This year marks the 70th anniversary of the end of World War II. The American Jewish community and other institutions have done a commendable job of capturing the Holocaust story as seen through the eyes of survivors, liberators and others for the benefit of future generations. But I am concerned that as a community we have done a less effective job of conveying the experiences of courageous American war veterans, including hundreds of thousands of Jews, who put their lives on the line and were pivotal in bringing an end to the Nazi horrors in Europe.
This other challenge is or should be personal, familial. My adult children need to know about their late grandfather, Lt. Col. Maurice Raffel, z”l, a highly decorated B-17 pilot who from July-November 1944 flew 50 combat missions across Europe with the 483rd Bombardment Group. I started the process while he was still alive by taping an in-depth interview with him in the presence of my children. A copy of the tape is in the archive of the Veterans History Project located in the Library of Congress.
Still, I wanted this connection to be more visceral. When I discovered that a restored B-17 would be flying into an airfield near our hometown of Harrisburg, Pa., and offering rides to paying customers, I arranged for my son and nephew to go up with their grandfather for a 20-minute flight over the city. The organizers refused to accept any payment, and my father, a “celebrity” at the event, was interviewed by two local television stations. He passed away some seven months later. It was a deeply emotional experience for me, and I am hoping it planted lasting memories with his two grandsons.
Several months ago, quite out of the blue, I was contacted by Martin Weinstein, the sole surviving member of my father’s 10-person crew, the navigator, and the only other Jew. My father often talked about him with great fondness. His family and mine met together for brunch near his home on Long Island and shared riveting World War II stories. My children heard Weinstein describe their grandfather as one of the greatest men he had met in his lifetime, a genuine hero. In his autobiography, Weinstein describes my father as “a Jewish giant who gave everyone a sense of security with his take-charge attitude and his obvious competence as a pilot.”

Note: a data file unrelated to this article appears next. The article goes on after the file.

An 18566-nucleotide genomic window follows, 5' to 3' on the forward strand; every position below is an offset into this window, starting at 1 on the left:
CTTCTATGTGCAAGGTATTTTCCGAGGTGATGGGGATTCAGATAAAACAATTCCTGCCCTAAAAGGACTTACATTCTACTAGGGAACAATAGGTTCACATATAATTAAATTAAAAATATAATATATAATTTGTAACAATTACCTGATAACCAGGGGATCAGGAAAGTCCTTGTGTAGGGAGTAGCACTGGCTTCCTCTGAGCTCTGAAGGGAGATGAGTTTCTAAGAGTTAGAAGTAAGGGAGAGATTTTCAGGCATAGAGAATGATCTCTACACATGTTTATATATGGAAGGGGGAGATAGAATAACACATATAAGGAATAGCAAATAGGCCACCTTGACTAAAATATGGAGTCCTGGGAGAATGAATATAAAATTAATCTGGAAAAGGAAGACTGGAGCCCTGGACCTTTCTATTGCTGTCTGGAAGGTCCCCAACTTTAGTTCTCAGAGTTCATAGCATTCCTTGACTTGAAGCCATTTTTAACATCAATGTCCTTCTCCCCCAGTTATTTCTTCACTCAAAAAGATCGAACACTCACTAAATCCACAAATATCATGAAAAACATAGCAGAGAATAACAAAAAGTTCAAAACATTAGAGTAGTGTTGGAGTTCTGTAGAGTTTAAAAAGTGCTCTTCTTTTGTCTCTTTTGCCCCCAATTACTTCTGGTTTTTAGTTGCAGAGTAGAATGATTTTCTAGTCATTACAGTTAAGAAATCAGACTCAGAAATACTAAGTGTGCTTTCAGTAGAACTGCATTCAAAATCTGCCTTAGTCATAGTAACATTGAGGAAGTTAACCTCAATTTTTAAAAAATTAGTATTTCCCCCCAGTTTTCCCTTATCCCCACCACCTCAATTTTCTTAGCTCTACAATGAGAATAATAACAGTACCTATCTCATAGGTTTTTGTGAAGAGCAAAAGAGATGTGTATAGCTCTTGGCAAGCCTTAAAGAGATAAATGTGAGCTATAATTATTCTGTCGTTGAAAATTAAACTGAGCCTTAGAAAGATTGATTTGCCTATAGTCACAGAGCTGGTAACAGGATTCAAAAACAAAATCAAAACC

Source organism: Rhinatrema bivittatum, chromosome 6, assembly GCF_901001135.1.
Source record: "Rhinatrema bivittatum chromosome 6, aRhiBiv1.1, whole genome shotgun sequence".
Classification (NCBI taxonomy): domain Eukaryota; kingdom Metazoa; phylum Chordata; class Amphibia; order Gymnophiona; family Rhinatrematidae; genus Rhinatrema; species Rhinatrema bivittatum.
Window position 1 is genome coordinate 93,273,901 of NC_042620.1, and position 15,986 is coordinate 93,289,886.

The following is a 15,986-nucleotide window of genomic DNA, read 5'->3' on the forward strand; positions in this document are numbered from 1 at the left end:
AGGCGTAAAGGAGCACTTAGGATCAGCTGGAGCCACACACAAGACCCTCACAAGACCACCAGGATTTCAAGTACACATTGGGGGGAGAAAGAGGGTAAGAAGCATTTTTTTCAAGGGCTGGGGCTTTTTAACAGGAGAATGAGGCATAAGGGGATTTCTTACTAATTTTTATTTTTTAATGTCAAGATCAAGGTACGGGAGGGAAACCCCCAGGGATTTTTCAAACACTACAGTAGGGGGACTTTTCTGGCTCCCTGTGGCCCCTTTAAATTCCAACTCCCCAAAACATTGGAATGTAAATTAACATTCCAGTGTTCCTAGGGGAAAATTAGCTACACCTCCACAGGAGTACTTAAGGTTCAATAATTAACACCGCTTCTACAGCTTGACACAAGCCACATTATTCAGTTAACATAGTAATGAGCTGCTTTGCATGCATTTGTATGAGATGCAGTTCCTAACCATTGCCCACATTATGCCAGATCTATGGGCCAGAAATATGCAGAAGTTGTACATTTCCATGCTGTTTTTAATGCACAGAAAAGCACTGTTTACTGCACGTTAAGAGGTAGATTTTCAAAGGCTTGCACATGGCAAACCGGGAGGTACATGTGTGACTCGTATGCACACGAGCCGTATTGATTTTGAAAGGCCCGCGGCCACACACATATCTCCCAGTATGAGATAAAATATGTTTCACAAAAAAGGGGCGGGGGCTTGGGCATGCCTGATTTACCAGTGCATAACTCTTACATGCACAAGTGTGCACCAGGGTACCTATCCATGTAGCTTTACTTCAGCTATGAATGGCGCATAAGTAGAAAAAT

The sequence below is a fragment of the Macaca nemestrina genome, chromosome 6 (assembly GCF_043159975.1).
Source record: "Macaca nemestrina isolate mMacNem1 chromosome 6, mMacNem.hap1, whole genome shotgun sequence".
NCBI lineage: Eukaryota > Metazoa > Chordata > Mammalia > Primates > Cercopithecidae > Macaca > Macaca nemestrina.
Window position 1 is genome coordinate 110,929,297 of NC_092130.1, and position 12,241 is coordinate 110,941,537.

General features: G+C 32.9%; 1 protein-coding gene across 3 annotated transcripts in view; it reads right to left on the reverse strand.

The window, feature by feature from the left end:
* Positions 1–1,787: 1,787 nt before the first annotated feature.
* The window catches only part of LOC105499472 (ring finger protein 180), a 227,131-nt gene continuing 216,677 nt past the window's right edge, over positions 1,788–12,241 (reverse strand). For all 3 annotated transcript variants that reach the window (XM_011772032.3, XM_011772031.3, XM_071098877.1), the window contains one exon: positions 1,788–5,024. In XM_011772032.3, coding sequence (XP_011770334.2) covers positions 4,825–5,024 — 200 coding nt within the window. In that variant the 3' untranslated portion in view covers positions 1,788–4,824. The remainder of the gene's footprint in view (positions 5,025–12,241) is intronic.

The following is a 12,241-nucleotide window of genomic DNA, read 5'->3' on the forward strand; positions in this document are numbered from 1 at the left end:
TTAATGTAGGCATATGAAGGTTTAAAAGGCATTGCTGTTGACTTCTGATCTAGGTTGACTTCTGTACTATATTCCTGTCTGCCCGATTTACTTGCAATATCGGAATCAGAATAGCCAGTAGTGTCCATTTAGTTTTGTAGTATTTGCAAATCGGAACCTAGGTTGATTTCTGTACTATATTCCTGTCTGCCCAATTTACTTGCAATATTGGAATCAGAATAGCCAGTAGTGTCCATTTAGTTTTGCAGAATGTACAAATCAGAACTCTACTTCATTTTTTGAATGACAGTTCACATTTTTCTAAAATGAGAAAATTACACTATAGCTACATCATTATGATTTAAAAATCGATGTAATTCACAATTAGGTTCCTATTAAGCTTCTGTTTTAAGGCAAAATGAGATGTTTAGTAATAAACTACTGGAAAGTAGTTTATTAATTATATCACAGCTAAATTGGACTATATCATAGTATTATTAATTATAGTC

Like many vets, my father suffered from nightmares for years after the war, waking up in the middle of the night with recurring visions of a bright light coming at him through a long tunnel — perhaps echoes of the heavy anti-aircraft fire he experienced on many of his missions. Indeed, I have several large chunks of jagged metal from exploding flak, which were pulled out from under his seat after a mission to Ploesti, Romania. This was the site of the heavily guarded Nazi oil refineries, and the bomber crews dreaded assignment to that target.
Having joined the military in his teens, Weinstein flew 47 bombing missions, and, as it turned out, the first one was to Ploesti. In his book, Weinstein wrote that he was out to “strike a blow against Hitler and the Nazis for Mom and FDR.” He sure accomplished it, and then some.
World War II was still a time of racial segregation in America. The U.S. military was no exception. My father talked glowingly about the Tuskegee Airmen, the exclusively African-American fighter pilots who flew escort in protection of the all white B-17 and B-24 heavy bomber crews. I eagerly went to see the movie “Red Tails,” which tells the story of the Tuskegee Airmen. In the movie, these African-American fighter pilots are based in Foggia, Italy, which also happened to be my father’s base. At first the Tuskegee fighter pilots suffer racist harassment from their fellow American servicemen. So when they encounter a group of white B-17 crewmen on the streets of Foggia and are asked whether they flew escort during a particularly difficult bomb run over Ploesti, the Tuskegee Airmen grow tense anticipating yet another negative experience. Instead, the white B-17 crewmen warmly express their appreciation and offer to buy them drinks. Obviously, this hit close to home for me. With tears in my eyes, I turned to my wife and said, “I’m going to find a Tuskegee Airman and buy him a drink in my father’s memory.”
It wasn’t easy. It took some time. Out of the almost 1,000 African-American fighter pilots who flew in World War II, only a couple dozen remain alive. I finally was able to have a conversation with Col. Charles McGee from Bethesda, Md., who, coincidentally, had turned 95 the day before. I didn’t realize when we spoke that he is not just any fighter pilot. A member of the Aviation Hall of Fame, Col. McGee flew more combat missions than any other Tuskegee Airman — a total of 409 in WWII, Korea and Vietnam.
During our conversation we discovered that, not only did McGee and my father fly out of Foggia during the same period, they actually participated in combat missions together, including at least one over Ploesti. We are in the process of planning to meet, and I hope to include my family and maybe his as well. The drinks, and more, will be on me.
Postscript: My children also know that after the war their grandfather desperately wanted to be a commercial pilot, but, despite his superior qualifications, was turned down again and again; the one obstacle he faced with the major airlines was his Jewish identity. They also are aware that he was approached by the Haganah office in New York during Israel’s War of Independence and was ready to go. But my late mother, pregnant with me, vetoed those plans.
We should continue to look for ways to honor and preserve the recollections of these inspirational WWII vets from the Greatest Generation, both those still with us and those who are not.
Martin J. Raffel recently retired as senior vice president of the Jewish Council for Public Affairs (JCPA). He now consults for the JCPA and for the Israel Policy Forum.